Questions About Coronavirus Testing
Apr 17, 2020
Questions About Coronavirus Testing
(Updated 3/17/20, by Jeremy Gabrysch, MD)
At Remedy, we’re getting peppered daily with questions about testing for covid-19 coronavirus.
“Do you have tests?”
“Can I be tested?”
“Who should be tested?”
This is a rapidly evolving situation, and I’m going to break this down for you.
“Do you have tests for coronavirus?”
In the beginning of this outbreak, testing could only be done by public laboratories such as the CDC and the state health departments. As things progressed, commercial labs (like Quest and LabCorp) were able to offer a test. A few things to know about the test though.
- The turnaround is long, somewhere between 3 and 5 days. When we test you for flu or strep, we are typically using what we call a “point-of-care” test. These are rapid tests that result in 5-15 minutes, right there on the spot. (With Remedy, you can get this test in the comfort of your own home!) This coronavirus test is not a point-of-care test.
- Some of these private labs are only running the actual test in a few places in the country. For example, if Quest is only running the COVID PCR at one facility in California, the turnaround time is largely affected by this. The sample has to get out there from wherever it started.
- When test facilities are few, the labs have to limit the number of samples they can accept. They have a fixed capacity. One of the ways to do that is to limit the number of testing kits they send out. In Austin, for example, Quest only distributed to any one clinic group FIVE TEST KITS per location.
With a limited number of tests, we simply can’t test everyone who wants to be tested. The situation is getting better. We are hearing every day of other labs coming online with their test.
“Who should be tested for coronavirus?”
Currently the CDC is only recommending testing for the following people – those with fatigue, body aches, worsening symptoms, fever, cough, and shortness of breath, AND:
- You have been in close contact (within 6 feet) of a known confirmed COVID-19 patient in the past 14 days.
- Within the past 14 days, you have travelled from any area with sustained community transmission of COVID-19. This could be within the US and other countries.
- To see the current case counts in various parts of the country, click here.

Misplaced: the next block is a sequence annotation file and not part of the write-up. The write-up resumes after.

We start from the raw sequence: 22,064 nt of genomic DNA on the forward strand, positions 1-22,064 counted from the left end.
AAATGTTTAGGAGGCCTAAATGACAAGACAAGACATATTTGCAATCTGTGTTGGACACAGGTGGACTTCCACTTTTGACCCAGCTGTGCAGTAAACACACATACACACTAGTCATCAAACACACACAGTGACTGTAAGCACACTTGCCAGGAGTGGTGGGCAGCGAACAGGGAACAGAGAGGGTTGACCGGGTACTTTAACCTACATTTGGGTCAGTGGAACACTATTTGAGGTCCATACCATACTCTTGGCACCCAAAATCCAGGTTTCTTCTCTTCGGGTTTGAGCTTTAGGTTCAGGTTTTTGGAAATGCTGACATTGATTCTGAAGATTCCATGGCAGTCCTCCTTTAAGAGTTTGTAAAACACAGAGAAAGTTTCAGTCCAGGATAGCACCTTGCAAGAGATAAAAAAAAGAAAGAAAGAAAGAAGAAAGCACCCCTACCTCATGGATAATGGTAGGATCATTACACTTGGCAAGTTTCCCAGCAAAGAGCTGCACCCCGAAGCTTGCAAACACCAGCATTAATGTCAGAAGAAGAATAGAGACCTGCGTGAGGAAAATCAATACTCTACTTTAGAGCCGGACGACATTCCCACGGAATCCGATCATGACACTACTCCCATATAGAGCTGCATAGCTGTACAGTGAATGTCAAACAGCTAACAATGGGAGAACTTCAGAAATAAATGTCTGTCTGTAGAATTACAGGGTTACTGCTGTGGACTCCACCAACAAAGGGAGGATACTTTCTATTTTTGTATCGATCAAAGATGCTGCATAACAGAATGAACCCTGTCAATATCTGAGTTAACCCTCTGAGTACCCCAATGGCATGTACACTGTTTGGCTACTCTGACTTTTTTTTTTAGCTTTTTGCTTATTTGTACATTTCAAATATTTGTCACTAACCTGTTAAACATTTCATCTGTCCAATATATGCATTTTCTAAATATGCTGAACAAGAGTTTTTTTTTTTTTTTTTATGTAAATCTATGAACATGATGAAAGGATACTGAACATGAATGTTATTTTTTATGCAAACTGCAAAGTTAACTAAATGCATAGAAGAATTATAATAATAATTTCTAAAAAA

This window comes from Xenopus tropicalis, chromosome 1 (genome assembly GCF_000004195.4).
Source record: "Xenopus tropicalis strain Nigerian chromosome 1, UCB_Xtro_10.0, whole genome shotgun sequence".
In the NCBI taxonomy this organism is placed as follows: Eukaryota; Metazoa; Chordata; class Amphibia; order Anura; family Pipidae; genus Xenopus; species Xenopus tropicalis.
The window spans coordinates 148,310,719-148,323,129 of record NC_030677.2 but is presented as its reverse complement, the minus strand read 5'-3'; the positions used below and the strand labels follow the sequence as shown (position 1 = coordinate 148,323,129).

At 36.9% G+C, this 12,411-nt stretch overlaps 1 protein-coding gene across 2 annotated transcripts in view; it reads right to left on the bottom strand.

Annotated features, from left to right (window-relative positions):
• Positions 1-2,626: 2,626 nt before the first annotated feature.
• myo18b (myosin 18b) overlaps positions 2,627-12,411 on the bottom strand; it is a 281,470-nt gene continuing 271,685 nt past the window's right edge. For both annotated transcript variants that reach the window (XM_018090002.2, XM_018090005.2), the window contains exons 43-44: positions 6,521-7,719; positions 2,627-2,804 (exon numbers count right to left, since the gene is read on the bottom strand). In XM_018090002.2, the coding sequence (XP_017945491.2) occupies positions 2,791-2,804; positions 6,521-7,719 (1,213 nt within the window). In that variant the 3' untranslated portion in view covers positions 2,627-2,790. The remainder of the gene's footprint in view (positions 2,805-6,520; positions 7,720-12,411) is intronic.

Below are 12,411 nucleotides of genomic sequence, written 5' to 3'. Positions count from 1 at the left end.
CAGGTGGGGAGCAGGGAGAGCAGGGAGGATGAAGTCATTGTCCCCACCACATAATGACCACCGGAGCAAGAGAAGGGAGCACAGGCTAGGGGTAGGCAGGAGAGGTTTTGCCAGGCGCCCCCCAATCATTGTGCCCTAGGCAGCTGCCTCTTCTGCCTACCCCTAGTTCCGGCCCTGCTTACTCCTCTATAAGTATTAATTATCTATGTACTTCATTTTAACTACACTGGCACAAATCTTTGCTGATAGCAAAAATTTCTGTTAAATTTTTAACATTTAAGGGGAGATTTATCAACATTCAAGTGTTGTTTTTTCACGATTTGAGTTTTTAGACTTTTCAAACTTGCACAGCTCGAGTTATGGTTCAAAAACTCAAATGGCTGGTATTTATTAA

- To see the list of countries where this is true, click here.
- You have risk factors that put you at a higher risk for a poorer outcome. This includes:
- Older adults (age ≥ 65 years)
- Individuals with chronic medical conditions and/or an immunocompromised state (e.g., diabetes, heart disease, receiving immunosuppressive medications, chronic lung disease, chronic kidney disease).
If you’re sick enough to be hospitalized, and the reason cannot be otherwise determined (influenza, bacterial pneumonia), then you would be tested for COVID-19.
What this means is that most people who are not sick enough to be hospitalized do not need to be tested at this time.
“If I won’t be tested anyway, what can I do?”
You should stay home if you are sick, and stay at least six feet away from other people. Wear a mask, cover your cough and sneeze, and wash your hands frequently! Whatever you do, don’t go out. With social distancing, even healthy people are supposed to stay home. But if you are sick, you even more so! Stay home, so in the event that you have COVID-19, you will not spread the disease to others, especially the most vulnerable among us.
“Can I get tested for strep or flu to see if that might be going on?”
With Remedy, if we think it could be strep or flu, we are currently “treating empirically.” What does that mean? We will see you via video visit, and if there is a reasonable suspicion that the cause is strep, flu, or pneumonia, we will treat you for those.
“What do I look out for to know if I’m worsening?”
If you are concerned that you are worsening, schedule a video visit through a telemedicine service. Your employer may offer this, or use Remedy! Your provider can evaluate you over video. In some cases, you may just need reassurance. If the medical provider thinks you need to be evaluated in-person, they may recommend a clinic visit, or in Remedy’s case, a house call. If you are experiencing severe shortness of breath, you should go to the ER.
“Ok, let me try this again. What if I REALLY want to be tested?”
At Remedy, we really want to test you, too! And just because we can’t right now, there’s good news! Help is on the way! More labs have committed to testing more of the population and we hear there will be more places to test … including with us! We’ll keep you posted.